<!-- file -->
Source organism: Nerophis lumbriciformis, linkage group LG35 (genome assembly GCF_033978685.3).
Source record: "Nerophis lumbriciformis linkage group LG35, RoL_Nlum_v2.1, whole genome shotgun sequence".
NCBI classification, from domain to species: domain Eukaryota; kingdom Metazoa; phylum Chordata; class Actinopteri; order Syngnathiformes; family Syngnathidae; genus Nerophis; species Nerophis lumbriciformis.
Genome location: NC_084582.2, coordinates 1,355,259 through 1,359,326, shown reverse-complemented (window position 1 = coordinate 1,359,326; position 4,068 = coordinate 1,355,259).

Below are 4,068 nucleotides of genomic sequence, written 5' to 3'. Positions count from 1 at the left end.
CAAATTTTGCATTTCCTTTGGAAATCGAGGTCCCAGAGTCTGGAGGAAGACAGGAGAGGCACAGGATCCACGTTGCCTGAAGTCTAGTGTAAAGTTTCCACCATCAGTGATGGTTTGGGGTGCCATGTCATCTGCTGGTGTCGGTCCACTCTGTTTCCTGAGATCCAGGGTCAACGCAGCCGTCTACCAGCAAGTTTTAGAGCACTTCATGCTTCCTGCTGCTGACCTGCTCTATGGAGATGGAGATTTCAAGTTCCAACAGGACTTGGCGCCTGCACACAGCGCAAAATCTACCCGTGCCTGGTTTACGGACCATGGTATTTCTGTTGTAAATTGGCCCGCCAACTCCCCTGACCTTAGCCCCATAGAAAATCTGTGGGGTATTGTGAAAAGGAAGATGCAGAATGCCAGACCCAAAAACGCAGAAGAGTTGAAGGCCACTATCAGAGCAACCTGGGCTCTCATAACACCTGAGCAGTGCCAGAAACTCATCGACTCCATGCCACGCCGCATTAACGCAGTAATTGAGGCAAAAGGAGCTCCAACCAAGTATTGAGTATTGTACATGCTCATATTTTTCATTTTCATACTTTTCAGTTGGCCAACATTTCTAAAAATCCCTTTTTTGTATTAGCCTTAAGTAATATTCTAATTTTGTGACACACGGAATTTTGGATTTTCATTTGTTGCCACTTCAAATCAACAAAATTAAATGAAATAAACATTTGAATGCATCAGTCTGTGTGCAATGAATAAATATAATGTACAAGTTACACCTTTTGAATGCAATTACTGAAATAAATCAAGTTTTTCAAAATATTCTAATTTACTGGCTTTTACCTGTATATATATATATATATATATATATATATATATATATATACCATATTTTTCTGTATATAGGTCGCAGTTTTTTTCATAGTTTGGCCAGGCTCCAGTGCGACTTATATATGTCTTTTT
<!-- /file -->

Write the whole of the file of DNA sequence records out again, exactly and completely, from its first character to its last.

Source organism: Nerophis lumbriciformis, linkage group LG35 (genome assembly GCF_033978685.3).
Source record: "Nerophis lumbriciformis linkage group LG35, RoL_Nlum_v2.1, whole genome shotgun sequence".
NCBI classification, from domain to species: domain Eukaryota; kingdom Metazoa; phylum Chordata; class Actinopteri; order Syngnathiformes; family Syngnathidae; genus Nerophis; species Nerophis lumbriciformis.
Genome location: NC_084582.2, coordinates 1,355,259 through 1,359,326, shown reverse-complemented (window position 1 = coordinate 1,359,326; position 4,068 = coordinate 1,355,259).

Below are 4,068 nucleotides of genomic sequence, written 5' to 3'. Positions count from 1 at the left end.
CAAATTTTGCATTTCCTTTGGAAATCGAGGTCCCAGAGTCTGGAGGAAGACAGGAGAGGCACAGGATCCACGTTGCCTGAAGTCTAGTGTAAAGTTTCCACCATCAGTGATGGTTTGGGGTGCCATGTCATCTGCTGGTGTCGGTCCACTCTGTTTCCTGAGATCCAGGGTCAACGCAGCCGTCTACCAGCAAGTTTTAGAGCACTTCATGCTTCCTGCTGCTGACCTGCTCTATGGAGATGGAGATTTCAAGTTCCAACAGGACTTGGCGCCTGCACACAGCGCAAAATCTACCCGTGCCTGGTTTACGGACCATGGTATTTCTGTTGTAAATTGGCCCGCCAACTCCCCTGACCTTAGCCCCATAGAAAATCTGTGGGGTATTGTGAAAAGGAAGATGCAGAATGCCAGACCCAAAAACGCAGAAGAGTTGAAGGCCACTATCAGAGCAACCTGGGCTCTCATAACACCTGAGCAGTGCCAGAAACTCATCGACTCCATGCCACGCCGCATTAACGCAGTAATTGAGGCAAAAGGAGCTCCAACCAAGTATTGAGTATTGTACATGCTCATATTTTTCATTTTCATACTTTTCAGTTGGCCAACATTTCTAAAAATCCCTTTTTTGTATTAGCCTTAAGTAATATTCTAATTTTGTGACACACGGAATTTTGGATTTTCATTTGTTGCCACTTCAAATCAACAAAATTAAATGAAATAAACATTTGAATGCATCAGTCTGTGTGCAATGAATAAATATAATGTACAAGTTACACCTTTTGAATGCAATTACTGAAATAAATCAAGTTTTTCAAAATATTCTAATTTACTGGCTTTTACCTGTATATATATATATATATATATATATATATATATATATATACCATATTTTTCTGTATATAGGTCGCAGTTTTTTTCATAGTTTGGCCAGGCTCCAGTGCGACTTATATATGTCTTTTT